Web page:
Mutation, Apical Meristems and Developmental Selection in Plants

  • Edward J. KlekowskiJr.
  • Hans Mohr
  • Nina Kazarinova-Fukshansky
Part of the Stadler Genetics Symposia Series book series (SGSS)


Since in plants Weismann’s doctrine of the separation of soma and germ is invalid, somatic mutations may occur in cell lines which in turn give rise to meiocytes. Although some mutations are adaptive, the majority of mutations are disadvantageous and ultimately reduce the fitness of a ramet (or genet). Many anatomical and developmental characteristics may reduce the mutation frequency within ramets. Apical meristems may influence mutation frequency by either reducing the mutation rate or enhancing diplontic selection. The former is possible in meristems with permanent apical initials (structured meristems) through nonrandom DNA strand segregation and in meristems with impermanent apical initials (stochastic meristems) which have a méristème d’attente. Diplontic selection is maximized in apical meristems in which the initials and derivative cells are least determined ontogenetically, thus allowing maximum intercellular competition (stochastic meristems). In spite of these mechanisms, the individual ramet meristems in long-lived genets still may be expected to diverge genetically through the fixation of mutations in the small cell pools within these meristems by mechanisms similar to Muller’s Ratchet.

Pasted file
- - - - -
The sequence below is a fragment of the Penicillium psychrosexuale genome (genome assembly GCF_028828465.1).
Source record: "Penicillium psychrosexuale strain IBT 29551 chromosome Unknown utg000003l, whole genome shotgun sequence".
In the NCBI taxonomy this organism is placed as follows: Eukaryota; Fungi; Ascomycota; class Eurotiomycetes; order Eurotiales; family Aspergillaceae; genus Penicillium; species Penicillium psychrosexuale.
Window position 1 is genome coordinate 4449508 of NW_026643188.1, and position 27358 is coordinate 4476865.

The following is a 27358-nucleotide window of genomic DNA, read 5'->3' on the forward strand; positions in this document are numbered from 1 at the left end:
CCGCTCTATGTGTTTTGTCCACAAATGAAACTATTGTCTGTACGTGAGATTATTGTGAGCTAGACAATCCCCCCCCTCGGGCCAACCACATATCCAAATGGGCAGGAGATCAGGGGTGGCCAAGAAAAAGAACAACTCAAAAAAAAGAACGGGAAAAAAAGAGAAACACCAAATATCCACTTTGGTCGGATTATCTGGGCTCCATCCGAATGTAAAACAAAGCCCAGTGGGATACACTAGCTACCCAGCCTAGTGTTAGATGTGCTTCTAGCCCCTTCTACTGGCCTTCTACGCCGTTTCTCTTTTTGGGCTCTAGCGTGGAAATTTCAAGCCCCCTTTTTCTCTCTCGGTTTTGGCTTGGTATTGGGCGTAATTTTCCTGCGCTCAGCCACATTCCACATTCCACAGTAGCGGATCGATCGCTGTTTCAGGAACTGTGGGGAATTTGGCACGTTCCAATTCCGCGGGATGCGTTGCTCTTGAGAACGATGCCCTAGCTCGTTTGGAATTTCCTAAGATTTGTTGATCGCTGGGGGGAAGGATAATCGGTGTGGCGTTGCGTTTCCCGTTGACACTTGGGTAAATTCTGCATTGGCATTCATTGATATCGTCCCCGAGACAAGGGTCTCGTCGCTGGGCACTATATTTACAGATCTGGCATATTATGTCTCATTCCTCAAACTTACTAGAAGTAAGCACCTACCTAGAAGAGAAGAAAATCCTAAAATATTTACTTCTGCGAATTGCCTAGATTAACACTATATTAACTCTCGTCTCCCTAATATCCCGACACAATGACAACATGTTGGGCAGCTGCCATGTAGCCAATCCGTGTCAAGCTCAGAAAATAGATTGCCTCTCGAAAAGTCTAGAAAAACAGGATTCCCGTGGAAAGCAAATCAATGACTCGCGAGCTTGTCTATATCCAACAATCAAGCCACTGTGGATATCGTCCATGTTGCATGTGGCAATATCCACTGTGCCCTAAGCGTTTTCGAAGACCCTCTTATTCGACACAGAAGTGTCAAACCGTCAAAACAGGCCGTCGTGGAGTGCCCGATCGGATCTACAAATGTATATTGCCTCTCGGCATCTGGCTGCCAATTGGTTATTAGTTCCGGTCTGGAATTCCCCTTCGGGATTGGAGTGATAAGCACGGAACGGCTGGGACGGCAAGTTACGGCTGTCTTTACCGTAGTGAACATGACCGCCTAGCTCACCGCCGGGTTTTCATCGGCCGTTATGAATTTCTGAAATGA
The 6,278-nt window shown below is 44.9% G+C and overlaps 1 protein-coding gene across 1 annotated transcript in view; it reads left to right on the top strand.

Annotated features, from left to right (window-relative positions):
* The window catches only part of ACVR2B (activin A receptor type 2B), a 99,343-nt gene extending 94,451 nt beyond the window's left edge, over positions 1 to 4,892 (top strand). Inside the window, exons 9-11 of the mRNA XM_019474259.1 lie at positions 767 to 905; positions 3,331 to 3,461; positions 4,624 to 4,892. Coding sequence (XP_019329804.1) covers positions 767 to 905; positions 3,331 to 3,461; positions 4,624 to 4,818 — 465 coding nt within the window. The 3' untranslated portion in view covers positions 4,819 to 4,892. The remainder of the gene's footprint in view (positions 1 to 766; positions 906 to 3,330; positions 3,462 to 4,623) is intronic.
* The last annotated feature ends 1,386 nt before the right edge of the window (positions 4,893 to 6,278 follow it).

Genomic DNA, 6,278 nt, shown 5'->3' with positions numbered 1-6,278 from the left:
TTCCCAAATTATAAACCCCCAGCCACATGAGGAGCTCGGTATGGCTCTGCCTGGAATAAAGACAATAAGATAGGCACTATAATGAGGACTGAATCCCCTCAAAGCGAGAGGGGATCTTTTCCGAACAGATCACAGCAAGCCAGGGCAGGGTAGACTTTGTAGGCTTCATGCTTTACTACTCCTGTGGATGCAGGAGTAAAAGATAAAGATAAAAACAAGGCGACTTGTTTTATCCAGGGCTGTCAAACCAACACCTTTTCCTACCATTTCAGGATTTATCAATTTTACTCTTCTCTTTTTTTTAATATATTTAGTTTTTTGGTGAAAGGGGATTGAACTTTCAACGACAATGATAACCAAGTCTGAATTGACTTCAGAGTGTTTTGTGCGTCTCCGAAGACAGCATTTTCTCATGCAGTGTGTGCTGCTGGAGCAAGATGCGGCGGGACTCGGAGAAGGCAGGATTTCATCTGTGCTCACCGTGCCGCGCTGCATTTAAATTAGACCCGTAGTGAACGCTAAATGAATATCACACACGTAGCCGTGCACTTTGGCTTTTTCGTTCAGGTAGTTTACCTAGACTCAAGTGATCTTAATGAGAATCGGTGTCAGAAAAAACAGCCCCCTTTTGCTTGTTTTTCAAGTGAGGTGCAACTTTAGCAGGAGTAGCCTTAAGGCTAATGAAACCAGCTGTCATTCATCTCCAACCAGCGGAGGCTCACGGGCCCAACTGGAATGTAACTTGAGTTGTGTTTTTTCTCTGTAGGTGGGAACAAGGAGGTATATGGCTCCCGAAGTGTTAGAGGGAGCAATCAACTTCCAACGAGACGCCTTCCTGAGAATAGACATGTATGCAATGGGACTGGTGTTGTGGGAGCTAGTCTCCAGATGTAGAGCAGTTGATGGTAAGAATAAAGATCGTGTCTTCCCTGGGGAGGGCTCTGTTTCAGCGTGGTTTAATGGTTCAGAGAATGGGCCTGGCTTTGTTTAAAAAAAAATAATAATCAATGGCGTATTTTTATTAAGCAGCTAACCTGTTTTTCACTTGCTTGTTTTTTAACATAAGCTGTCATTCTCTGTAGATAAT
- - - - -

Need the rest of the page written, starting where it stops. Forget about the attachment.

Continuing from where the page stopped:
The continued accumulation of disadvantageous mutations within the apical initials of ramet apical meristems should ultimately reduce the reproductive capacity (sexual) of ramets. Many plant characteristics may be viewed as mechanisms which purge such mutational load without proportionate decreases in reproductive capacity. Thus characteristics such as pollen competition, low seed-ovule ratios and selective seed or fruit abortion may all be aspects of a soft selection sieve whereby mutational load is eliminated with little sacrifice in overall reproductive capacity. In long-lived plants, outbreeding mechanisms also may represent adaptations to increase fitness by covering recessive lethal and other kinds of disadvantageous alleles (mutational load). Plant genetic systems therefore may not represent a compromise “between the conflicting requirements of fitness and flexibility” but rather a means of negating or repairing recurrent mutational load. Thus genetic systems may be a means of achieving maximum immediate fitness rather than future evolutionary change.


Apical Meristem Apical Cell Mutational Load Tunica Layer Apical Initial 
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Copyright information

© Plenum Press, New York 1986

Authors and Affiliations

  • Edward J. KlekowskiJr.
    • 1
  • Hans Mohr
    • 2
  • Nina Kazarinova-Fukshansky
    • 2
  1. 1.Botany DepartmentUniversity of MassachusettsAmherstUSA
  2. 2.Biologisches Institut IIUniversität FreiburgFreiburg im BreisgauFederal Republic of Germany

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